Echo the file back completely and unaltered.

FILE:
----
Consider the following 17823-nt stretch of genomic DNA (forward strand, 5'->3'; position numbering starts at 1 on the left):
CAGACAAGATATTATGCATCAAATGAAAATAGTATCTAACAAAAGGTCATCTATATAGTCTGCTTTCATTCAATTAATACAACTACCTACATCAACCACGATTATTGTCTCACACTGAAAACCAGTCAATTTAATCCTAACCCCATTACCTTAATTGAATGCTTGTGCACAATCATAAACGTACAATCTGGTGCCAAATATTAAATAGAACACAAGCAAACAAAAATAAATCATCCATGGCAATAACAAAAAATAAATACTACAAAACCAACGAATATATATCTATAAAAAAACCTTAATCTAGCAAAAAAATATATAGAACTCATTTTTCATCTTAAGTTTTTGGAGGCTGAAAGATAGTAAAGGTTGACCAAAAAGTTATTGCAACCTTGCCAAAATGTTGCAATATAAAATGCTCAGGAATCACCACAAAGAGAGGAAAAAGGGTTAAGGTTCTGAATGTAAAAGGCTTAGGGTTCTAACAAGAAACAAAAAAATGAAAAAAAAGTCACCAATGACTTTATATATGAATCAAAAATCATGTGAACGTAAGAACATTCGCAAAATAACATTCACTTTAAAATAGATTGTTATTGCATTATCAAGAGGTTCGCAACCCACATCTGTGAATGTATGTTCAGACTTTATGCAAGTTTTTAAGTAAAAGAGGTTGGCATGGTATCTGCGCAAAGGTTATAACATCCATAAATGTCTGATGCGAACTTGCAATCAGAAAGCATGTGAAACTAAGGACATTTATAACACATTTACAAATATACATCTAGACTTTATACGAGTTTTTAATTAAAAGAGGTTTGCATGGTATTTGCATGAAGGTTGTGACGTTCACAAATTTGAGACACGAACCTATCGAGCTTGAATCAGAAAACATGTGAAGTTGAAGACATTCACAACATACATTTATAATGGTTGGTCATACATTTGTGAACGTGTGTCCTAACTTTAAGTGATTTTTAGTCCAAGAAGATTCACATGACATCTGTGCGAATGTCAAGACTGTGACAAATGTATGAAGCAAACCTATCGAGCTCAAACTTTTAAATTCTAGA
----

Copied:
Consider the following 17823-nt stretch of genomic DNA (forward strand, 5'->3'; position numbering starts at 1 on the left):
CAGACAAGATATTATGCATCAAATGAAAATAGTATCTAACAAAAGGTCATCTATATAGTCTGCTTTCATTCAATTAATACAACTACCTACATCAACCACGATTATTGTCTCACACTGAAAACCAGTCAATTTAATCCTAACCCCATTACCTTAATTGAATGCTTGTGCACAATCATAAACGTACAATCTGGTGCCAAATATTAAATAGAACACAAGCAAACAAAAATAAATCATCCATGGCAATAACAAAAAATAAATACTACAAAACCAACGAATATATATCTATAAAAAAACCTTAATCTAGCAAAAAAATATATAGAACTCATTTTTCATCTTAAGTTTTTGGAGGCTGAAAGATAGTAAAGGTTGACCAAAAAGTTATTGCAACCTTGCCAAAATGTTGCAATATAAAATGCTCAGGAATCACCACAAAGAGAGGAAAAAGGGTTAAGGTTCTGAATGTAAAAGGCTTAGGGTTCTAACAAGAAACAAAAAAATGAAAAAAAAGTCACCAATGACTTTATATATGAATCAAAAATCATGTGAACGTAAGAACATTCGCAAAATAACATTCACTTTAAAATAGATTGTTATTGCATTATCAAGAGGTTCGCAACCCACATCTGTGAATGTATGTTCAGACTTTATGCAAGTTTTTAAGTAAAAGAGGTTGGCATGGTATCTGCGCAAAGGTTATAACATCCATAAATGTCTGATGCGAACTTGCAATCAGAAAGCATGTGAAACTAAGGACATTTATAACACATTTACAAATATACATCTAGACTTTATACGAGTTTTTAATTAAAAGAGGTTTGCATGGTATTTGCATGAAGGTTGTGACGTTCACAAATTTGAGACACGAACCTATCGAGCTTGAATCAGAAAACATGTGAAGTTGAAGACATTCACAACATACATTTATAATGGTTGGTCATACATTTGTGAACGTGTGTCCTAACTTTAAGTGATTTTTAGTCCAAGAAGATTCACATGACATCTGTGCGAATGTCAAGACTGTGACAAATGTATGAAGCAAACCTATCGAGCTCAAACTTTTAAATTCTAGA